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Next Issue Thomas Kinsella in conversation Jeffrey Wainwright comes to grips with St Chad Hsien Min Toh gives us a Korean perspective Iain Bamforth on Lou and Fritz: Sensible Shoes meets Starstruck Judith Bishop on Love and Self-Understanding in an Algorhythmic Age

This interview is taken from PN Review 233, Volume 43 Number 3, January - February 2017.

The Making of Dream Hunter Nicola LeFanu
DREAM HUNTER IS A chamber opera for four singers and chamber ensemble (seven players), with music by Nicola LeFanu and libretto by John Fuller, duration c. 55 minutes, commissioned by the
Mornington Trust, premiered winter 2011.

The setting is early-twentieth-century Corsica. Men can have an active, outdoor life, while women are secluded, domestic. But some women find they are gifted with ‘second sight’, with the prescience of death: they are mazzere. In their dreams they hunt and kill – hare, deer or wild boar. Then someone in their village falls sick or dies. To have the power of the mazzere is a dubious honour. If they foresee death, do they also cause it?

In the dilapidated farmhouse of Domenico, a widowed small-holder, his daughters Angela and Catarina prepare the evening meal. Angela, the elder sister, hopes that tonight will confirm her betrothal to Sampiero, son of the local mayor; she is anxious to make a good impression. Catarina’s thoughts are far away: last night she had a strange dream of hunting in the hills and wounding a hare. She is horrified that most of her father’s land will go to Sampiero as Angela’s dowry; and she has reason to know that this urbane young man is a philanderer. Sampiero has secrets of his own: a gambler, he is in debt to Domenico.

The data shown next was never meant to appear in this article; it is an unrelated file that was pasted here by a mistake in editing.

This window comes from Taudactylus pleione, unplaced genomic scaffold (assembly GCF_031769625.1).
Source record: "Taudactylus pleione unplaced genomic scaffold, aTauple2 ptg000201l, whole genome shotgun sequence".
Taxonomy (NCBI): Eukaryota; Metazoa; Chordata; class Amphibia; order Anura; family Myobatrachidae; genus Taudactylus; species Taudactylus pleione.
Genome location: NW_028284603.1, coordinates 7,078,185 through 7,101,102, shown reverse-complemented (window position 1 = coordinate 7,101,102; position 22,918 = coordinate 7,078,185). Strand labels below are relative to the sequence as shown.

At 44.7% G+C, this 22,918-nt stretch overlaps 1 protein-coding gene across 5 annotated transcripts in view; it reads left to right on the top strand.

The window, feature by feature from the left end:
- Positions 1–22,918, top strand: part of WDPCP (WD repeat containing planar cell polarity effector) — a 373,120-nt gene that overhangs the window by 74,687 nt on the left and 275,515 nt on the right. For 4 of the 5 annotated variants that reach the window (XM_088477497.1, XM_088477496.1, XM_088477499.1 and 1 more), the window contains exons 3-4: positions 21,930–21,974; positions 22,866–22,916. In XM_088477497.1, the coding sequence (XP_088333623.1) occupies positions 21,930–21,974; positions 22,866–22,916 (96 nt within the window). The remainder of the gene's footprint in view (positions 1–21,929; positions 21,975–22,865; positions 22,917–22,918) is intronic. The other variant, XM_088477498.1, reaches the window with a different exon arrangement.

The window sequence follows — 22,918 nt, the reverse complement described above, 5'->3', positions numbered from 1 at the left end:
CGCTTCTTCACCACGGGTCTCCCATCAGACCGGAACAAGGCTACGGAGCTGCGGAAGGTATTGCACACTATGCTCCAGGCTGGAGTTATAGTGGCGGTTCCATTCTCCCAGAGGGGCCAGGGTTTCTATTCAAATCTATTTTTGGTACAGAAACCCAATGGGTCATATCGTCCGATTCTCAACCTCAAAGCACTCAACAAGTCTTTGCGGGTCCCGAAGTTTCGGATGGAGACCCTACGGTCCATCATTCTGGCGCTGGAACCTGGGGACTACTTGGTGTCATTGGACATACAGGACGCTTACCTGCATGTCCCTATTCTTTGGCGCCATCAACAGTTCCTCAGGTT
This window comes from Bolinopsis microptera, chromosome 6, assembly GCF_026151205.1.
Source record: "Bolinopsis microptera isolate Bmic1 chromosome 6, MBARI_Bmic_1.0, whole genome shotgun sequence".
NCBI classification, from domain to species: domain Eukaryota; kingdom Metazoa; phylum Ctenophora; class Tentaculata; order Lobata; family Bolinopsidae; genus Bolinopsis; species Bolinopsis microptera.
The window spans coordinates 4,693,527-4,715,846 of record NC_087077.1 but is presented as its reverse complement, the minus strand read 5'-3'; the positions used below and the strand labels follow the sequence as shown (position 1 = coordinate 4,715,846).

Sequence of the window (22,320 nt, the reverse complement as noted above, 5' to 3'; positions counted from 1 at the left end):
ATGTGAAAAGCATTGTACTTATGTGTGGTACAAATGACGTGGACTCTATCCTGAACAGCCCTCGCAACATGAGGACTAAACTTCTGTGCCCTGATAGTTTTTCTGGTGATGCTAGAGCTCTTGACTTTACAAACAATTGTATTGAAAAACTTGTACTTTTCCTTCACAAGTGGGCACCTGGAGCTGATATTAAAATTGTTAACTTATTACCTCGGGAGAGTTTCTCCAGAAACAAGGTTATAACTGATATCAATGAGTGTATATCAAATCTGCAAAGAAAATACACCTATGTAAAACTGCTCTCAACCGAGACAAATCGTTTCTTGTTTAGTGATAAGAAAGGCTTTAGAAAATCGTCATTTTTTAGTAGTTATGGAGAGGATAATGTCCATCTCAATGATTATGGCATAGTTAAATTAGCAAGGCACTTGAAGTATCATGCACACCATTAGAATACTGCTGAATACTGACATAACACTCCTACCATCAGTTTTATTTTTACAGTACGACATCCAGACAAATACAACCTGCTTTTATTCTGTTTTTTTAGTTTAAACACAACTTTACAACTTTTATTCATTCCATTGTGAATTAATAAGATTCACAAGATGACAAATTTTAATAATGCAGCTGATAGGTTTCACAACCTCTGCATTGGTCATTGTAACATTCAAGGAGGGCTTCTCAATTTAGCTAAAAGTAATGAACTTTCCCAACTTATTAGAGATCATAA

Sampiero arrives early to see the girls – a breach of convention. But Domenico returns with wild boar shot out of season, a worse transgression. As night falls, the men turn to brandy; the women ...


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